Hold Tight or Let Go?
In today’s brand landscape, brand managers have an increasingly difficult role in controlling how the brand is positioned in the hearts and minds of the consumer.
Much to the dismay, but sometimes the power of the brand manager, consumers are now in command and taking charge of public discussions about the brands they use through Facebook, Twitter and even Youtube. It is now more than ever that marketers ask the question: do we hold tight or let go in order to build a successful brand? Well, lets take it back to basics.
Consistency is key
Having a consistent brand positioning and communications that demonstrate the brand’s values at each level is key to the success of a brand. Consumer’s want brands they know, can believe in and trust. They expect to receive the same level of quality at each touch point with the brand and no one wants to deal with a company they can’t rely on for consistency. So maintaining control at this level is imperative.
However, with the advent of social media, brand communications are becoming increasingly blurred. Gone are the days of just the one-way ‘We tell you who we are, what we stand for, and what you’ll get’ communications brands used to send through tv and print advertising. Consumers are now not only able to interject and talk back to the brand but also share what they think of the brand and it’s communications in a public forum of consumers listening and ready to join the conversation. Many a time I’ve seen friends, what I like to call “out” a brand about their poor service on twitter, and then read the awkward reply said brand tweets in an attempt to minimise the potential damage of the tweet already sent out to thousands of followers.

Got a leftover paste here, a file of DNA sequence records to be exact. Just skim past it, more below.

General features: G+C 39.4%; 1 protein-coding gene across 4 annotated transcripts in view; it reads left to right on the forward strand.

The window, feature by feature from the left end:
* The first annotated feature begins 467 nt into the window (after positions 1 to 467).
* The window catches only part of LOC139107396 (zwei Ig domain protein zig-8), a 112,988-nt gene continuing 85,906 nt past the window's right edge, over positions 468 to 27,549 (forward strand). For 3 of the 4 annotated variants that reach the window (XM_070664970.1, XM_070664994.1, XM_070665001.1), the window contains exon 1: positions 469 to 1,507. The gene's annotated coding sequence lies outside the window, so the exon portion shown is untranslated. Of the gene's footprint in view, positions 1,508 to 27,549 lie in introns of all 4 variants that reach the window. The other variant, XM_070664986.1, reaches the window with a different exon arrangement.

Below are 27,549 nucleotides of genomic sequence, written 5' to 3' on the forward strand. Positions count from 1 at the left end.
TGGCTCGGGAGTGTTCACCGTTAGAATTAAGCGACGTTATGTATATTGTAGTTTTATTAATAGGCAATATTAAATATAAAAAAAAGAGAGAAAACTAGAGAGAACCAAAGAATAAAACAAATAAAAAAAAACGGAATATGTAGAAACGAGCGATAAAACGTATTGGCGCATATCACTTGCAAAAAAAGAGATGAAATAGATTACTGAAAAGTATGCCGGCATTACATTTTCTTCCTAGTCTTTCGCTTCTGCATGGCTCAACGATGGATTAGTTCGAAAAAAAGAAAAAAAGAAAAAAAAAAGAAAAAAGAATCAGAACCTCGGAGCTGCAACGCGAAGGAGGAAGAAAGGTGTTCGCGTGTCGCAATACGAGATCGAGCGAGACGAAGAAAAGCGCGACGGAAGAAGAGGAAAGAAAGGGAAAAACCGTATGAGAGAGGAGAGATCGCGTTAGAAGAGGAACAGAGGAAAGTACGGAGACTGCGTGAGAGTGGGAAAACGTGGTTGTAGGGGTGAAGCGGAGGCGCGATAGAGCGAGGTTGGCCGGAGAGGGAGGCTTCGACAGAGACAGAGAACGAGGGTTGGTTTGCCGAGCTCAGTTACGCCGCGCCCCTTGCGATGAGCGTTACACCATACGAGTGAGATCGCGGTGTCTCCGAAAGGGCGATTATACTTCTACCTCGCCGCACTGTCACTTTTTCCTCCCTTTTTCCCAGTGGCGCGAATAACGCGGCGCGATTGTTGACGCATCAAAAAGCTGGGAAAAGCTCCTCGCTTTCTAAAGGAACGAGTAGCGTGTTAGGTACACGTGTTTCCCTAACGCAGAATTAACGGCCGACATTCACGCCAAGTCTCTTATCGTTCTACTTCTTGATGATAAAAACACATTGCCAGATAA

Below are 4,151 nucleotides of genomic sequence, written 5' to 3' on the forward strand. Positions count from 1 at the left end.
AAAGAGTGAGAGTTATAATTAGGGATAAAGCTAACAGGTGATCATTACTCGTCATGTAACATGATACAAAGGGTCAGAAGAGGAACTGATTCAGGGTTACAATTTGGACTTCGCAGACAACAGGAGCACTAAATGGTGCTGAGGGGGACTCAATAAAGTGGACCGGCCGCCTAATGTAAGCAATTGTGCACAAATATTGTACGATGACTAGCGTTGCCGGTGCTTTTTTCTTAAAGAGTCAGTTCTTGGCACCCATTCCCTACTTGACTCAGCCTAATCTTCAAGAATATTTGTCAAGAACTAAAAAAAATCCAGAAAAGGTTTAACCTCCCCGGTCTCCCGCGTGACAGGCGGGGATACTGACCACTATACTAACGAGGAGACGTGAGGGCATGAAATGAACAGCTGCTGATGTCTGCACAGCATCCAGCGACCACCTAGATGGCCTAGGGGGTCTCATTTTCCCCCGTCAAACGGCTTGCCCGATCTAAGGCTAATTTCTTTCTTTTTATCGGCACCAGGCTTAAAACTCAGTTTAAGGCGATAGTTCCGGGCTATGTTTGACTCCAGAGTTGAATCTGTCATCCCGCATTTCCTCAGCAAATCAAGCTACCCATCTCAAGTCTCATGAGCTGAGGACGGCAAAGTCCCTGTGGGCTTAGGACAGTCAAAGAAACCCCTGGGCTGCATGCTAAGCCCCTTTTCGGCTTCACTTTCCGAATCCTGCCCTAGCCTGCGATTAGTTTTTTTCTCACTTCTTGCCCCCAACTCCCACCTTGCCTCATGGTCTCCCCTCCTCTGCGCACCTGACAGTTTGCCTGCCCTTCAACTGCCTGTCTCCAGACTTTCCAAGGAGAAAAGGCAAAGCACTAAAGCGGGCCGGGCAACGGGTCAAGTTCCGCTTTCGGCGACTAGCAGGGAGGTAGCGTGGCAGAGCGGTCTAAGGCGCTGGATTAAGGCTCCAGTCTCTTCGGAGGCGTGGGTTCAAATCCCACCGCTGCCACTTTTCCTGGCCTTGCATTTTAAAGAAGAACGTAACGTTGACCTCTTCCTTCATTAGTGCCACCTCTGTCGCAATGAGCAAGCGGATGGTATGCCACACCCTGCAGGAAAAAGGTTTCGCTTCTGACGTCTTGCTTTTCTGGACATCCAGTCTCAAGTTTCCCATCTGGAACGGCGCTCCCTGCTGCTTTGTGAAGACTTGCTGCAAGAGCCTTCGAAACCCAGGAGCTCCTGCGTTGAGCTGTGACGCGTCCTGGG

However, whilst keeping a tight hold of a brand’s positioning and the communication that is sent out to consumers is key, we are seeing a new brand approach to dealing with this rocky brand landscape. With the power shift from marketers to consumers, brands are proactively harnessing the power they do have to create a landscape in which consumers not only discuss and disseminate branded content, but also create it. What Harvard Business School’s Jill Avery likes to call “open-source branding”.
So let’s take it back again.
Brands help to facilitate a sense of belonging. For consumers, buying into a brand is like buying into a club of individuals who all share the same values, interests and sometimes challenges as they do. In adopting this “open source” approach, brands encourage consumers to take an invested interest in the brand, and provides the consumer an opportunity to really make the brand their own.
Great examples of brands harnessing their power include Coca-Cola back in 2008 with their fan-managed Facebook Fanpage, and more recently Airbnb relaunched their brand with an element called Create Airbnb, in which consumers can customise the new Airbnb logo and tell their unique stories whilst doing so.
So Hold Tight or Let Go?
Whilst lack of control can be scary to a brand manager, I can’t help but think of the saying that goes something along the lines of ‘Focus on that which is in your control, and worry less about the things that aren’t.’ So while it is important to maintain a tight hold on a brands core positioning and the communications it sends out into the brand space, it is no longer enough to solely live in brand strategy land. Consumers have greater power today, and a brands success is increasingly proven to lie in it’s ability to adopt a pro-active and agile approach, in which the brand is flexible and able to respond to today’s market conditions.
So the key to brand success may just be to loosen up, even if just a little.
I’d written this article as part of an assignment for ‘The Secret Power of Brands,’ an online course run by Wolff Olins x University of East Anglia. You can find out more about the course at Futurelearn.com
If you enjoyed reading this, please click “Recommend” below.
And you can follow me on Twitter: @_naomiclarissa